U.S. Missile Defense Agency’s STSS Satellites Complete Ten Years on Orbit

The U.S. Missile Defense Agency (MDA)’s Space Tracking and Surveillance System (STSS) satellites, built by Northrop Grumman, have far surpassed their four-year on-orbit design life, completing the tenth year of space operations.

Still in operation today, the STSS satellites continue to provide critical support for missile and national defense.

Two STSS satellites were launched into low Earth orbit (LEO) in 2009 abroad a single Delta II launch vehicle and proved the operational value of space-based precision mid-course ballistic missile tracking. STSS has tracked ballistic missiles through all phases of flight and in 2013 demonstrated the “launch on remote” capability, which significantly expands the defended area of a U.S. Navy Aegis-equipped guided-missile cruiser.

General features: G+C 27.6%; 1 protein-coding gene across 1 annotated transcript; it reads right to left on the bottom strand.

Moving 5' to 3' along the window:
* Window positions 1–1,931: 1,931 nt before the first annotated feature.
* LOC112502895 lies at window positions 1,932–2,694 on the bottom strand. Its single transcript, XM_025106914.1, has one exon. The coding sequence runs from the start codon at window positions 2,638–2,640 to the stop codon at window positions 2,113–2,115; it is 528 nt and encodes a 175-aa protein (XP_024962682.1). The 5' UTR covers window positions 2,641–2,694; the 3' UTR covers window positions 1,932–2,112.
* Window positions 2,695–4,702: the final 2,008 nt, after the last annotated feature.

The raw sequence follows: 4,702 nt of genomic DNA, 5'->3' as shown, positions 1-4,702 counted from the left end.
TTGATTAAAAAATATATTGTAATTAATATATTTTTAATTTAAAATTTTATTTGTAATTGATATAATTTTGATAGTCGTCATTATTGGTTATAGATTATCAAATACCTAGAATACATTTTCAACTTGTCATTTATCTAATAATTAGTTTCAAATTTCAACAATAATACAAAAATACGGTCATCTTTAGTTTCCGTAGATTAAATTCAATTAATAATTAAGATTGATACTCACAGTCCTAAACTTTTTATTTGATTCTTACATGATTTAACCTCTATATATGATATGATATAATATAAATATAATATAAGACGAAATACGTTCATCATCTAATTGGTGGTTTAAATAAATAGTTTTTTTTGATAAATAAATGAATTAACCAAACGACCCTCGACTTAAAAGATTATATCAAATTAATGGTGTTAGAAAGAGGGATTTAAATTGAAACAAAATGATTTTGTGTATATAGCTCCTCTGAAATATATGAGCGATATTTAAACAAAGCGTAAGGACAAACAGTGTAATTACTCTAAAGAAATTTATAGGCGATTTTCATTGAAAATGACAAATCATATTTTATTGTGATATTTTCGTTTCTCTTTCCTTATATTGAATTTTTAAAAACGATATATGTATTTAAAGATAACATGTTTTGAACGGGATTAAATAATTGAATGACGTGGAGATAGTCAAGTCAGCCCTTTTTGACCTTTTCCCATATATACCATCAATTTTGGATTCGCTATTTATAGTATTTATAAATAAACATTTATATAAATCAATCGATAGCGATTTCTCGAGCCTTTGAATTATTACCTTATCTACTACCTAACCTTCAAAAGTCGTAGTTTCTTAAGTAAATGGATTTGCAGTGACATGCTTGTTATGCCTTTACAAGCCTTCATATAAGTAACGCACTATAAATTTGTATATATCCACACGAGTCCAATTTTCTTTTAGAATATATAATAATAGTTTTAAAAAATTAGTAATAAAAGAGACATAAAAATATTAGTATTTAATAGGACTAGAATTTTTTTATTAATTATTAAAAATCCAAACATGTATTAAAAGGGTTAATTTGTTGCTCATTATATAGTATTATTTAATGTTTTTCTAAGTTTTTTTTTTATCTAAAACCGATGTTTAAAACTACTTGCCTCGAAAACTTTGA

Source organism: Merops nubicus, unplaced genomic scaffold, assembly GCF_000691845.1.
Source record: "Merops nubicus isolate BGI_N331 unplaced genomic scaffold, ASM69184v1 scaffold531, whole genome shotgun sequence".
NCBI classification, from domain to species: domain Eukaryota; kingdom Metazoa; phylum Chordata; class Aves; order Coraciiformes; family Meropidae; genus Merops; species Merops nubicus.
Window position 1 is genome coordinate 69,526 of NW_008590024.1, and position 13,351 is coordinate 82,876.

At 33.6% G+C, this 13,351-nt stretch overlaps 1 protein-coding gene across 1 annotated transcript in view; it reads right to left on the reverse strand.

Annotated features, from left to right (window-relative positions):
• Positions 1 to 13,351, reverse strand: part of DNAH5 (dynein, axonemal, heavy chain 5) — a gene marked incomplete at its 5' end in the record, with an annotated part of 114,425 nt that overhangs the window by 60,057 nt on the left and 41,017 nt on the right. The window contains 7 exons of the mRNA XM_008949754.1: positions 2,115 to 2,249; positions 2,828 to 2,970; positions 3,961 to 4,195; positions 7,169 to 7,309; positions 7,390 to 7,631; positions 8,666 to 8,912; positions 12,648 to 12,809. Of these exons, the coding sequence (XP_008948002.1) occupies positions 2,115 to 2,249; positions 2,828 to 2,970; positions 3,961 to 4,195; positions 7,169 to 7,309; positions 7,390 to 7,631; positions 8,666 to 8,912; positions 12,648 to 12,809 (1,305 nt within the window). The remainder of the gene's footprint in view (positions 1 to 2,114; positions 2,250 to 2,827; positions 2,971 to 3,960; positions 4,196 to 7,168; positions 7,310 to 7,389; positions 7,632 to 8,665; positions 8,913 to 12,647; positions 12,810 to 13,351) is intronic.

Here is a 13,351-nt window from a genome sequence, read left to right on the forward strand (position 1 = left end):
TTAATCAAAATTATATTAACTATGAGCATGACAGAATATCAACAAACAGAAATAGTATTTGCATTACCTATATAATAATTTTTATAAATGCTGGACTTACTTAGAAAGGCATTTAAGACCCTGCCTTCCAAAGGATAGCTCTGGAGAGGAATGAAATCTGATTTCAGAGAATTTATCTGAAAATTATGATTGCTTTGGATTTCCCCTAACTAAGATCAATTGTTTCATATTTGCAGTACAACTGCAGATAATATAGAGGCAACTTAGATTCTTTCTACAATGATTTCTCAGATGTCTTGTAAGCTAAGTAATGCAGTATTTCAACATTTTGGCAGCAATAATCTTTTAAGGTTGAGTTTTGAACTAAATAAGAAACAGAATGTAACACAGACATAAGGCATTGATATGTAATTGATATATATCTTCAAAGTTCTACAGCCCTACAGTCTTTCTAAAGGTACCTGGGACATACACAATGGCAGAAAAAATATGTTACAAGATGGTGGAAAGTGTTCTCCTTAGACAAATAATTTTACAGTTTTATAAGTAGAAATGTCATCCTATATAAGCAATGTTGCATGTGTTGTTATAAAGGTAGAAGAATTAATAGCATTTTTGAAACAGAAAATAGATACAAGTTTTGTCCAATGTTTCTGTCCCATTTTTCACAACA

STSS is designed to be the low earth orbiter within the layered Ballistic Missile Defense System (BMDS). It complements the geosynchronous Defense Support Program (DSP), the Space-Based Infrared System (SBIRS), and other Overhead Non-Imaging Infrared systems (ONIR) and provides tracking cues to systems on the surface.

“STSS proved that space-based assets could significantly improve our nation’s missile defense capability and paved the way for future systems,” said Bob Mehltretter, vice president, military and civil space, Northrop Grumman. “Being able to track missiles from low Earth orbit allows threats to be engaged earlier in the process using existing interceptors.”

“Northrop Grumman is leveraging all the experience we gained from our legacy OPIR [Overhead Persistent Infrared] systems – STSS, DSP, and SBIRS – to develop our nation’s future OPIR programs,” said Mehltretter.

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